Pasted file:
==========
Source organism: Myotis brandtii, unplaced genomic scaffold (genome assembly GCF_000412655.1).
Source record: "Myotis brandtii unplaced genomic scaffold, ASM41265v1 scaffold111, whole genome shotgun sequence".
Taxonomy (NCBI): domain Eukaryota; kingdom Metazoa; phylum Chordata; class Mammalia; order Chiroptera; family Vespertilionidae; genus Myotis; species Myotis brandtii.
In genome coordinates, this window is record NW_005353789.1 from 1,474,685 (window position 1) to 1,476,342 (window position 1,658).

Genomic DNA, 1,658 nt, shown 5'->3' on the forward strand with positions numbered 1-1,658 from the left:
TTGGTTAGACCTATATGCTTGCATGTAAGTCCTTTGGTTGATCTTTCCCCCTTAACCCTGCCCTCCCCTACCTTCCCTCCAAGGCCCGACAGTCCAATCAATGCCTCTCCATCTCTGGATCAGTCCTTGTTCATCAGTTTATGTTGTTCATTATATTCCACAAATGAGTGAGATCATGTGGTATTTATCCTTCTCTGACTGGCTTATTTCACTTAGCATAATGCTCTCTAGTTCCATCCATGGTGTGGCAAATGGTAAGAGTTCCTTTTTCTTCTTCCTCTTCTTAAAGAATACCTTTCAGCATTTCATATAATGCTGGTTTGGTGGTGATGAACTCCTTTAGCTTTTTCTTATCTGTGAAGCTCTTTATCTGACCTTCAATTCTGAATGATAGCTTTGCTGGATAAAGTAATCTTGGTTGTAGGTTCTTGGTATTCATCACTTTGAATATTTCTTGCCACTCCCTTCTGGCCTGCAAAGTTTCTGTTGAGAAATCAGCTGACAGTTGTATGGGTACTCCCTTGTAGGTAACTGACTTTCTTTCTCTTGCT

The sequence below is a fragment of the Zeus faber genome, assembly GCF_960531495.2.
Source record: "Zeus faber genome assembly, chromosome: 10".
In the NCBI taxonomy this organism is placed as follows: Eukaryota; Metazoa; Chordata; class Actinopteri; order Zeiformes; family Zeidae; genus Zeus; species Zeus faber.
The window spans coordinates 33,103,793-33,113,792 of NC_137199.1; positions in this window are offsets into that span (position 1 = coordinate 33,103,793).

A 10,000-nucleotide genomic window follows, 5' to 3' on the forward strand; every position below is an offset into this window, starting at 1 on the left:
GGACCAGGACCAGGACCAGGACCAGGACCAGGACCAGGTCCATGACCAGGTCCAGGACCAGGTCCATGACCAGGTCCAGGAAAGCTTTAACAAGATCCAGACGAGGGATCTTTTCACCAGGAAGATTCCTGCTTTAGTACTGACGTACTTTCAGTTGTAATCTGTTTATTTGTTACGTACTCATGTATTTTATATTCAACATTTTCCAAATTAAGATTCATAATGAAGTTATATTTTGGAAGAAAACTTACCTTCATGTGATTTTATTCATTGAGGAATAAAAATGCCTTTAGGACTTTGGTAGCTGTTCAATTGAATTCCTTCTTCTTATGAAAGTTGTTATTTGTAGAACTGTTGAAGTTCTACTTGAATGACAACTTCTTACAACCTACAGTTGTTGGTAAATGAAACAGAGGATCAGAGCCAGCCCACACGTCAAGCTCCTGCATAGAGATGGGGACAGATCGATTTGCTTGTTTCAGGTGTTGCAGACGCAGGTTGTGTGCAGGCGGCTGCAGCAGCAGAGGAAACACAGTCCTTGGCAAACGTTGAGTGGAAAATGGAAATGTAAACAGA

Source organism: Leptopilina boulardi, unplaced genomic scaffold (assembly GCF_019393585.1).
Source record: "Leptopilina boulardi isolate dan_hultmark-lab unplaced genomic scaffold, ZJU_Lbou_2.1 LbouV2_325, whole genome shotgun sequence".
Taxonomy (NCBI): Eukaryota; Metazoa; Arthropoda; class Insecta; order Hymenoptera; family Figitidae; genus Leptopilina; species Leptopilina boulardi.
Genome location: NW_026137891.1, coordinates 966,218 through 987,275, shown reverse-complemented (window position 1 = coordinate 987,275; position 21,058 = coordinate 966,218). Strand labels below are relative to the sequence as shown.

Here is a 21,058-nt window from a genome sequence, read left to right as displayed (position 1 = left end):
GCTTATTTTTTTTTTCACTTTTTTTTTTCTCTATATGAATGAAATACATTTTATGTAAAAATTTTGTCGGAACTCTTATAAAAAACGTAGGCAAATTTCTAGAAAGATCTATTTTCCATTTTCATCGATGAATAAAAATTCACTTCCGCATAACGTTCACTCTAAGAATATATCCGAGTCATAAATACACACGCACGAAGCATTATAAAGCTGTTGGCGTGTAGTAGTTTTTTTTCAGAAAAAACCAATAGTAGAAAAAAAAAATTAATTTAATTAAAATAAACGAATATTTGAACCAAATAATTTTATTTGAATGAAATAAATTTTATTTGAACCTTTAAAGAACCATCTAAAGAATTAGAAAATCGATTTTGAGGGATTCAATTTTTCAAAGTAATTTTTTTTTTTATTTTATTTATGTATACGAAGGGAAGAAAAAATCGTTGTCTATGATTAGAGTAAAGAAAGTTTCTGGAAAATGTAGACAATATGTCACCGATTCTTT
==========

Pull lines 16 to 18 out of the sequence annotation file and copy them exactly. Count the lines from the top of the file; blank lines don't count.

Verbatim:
Genome location: NW_026137891.1, coordinates 966,218 through 987,275, shown reverse-complemented (window position 1 = coordinate 987,275; position 21,058 = coordinate 966,218). Strand labels below are relative to the sequence as shown.

Here is a 21,058-nt window from a genome sequence, read left to right as displayed (position 1 = left end):
GCTTATTTTTTTTTTCACTTTTTTTTTTCTCTATATGAATGAAATACATTTTATGTAAAAATTTTGTCGGAACTCTTATAAAAAACGTAGGCAAATTTCTAGAAAGATCTATTTTCCATTTTCATCGATGAATAAAAATTCACTTCCGCATAACGTTCACTCTAAGAATATATCCGAGTCATAAATACACACGCACGAAGCATTATAAAGCTGTTGGCGTGTAGTAGTTTTTTTTCAGAAAAAACCAATAGTAGAAAAAAAAAATTAATTTAATTAAAATAAACGAATATTTGAACCAAATAATTTTATTTGAATGAAATAAATTTTATTTGAACCTTTAAAGAACCATCTAAAGAATTAGAAAATCGATTTTGAGGGATTCAATTTTTCAAAGTAATTTTTTTTTTTATTTTATTTATGTATACGAAGGGAAGAAAAAATCGTTGTCTATGATTAGAGTAAAGAAAGTTTCTGGAAAATGTAGACAATATGTCACCGATTCTTT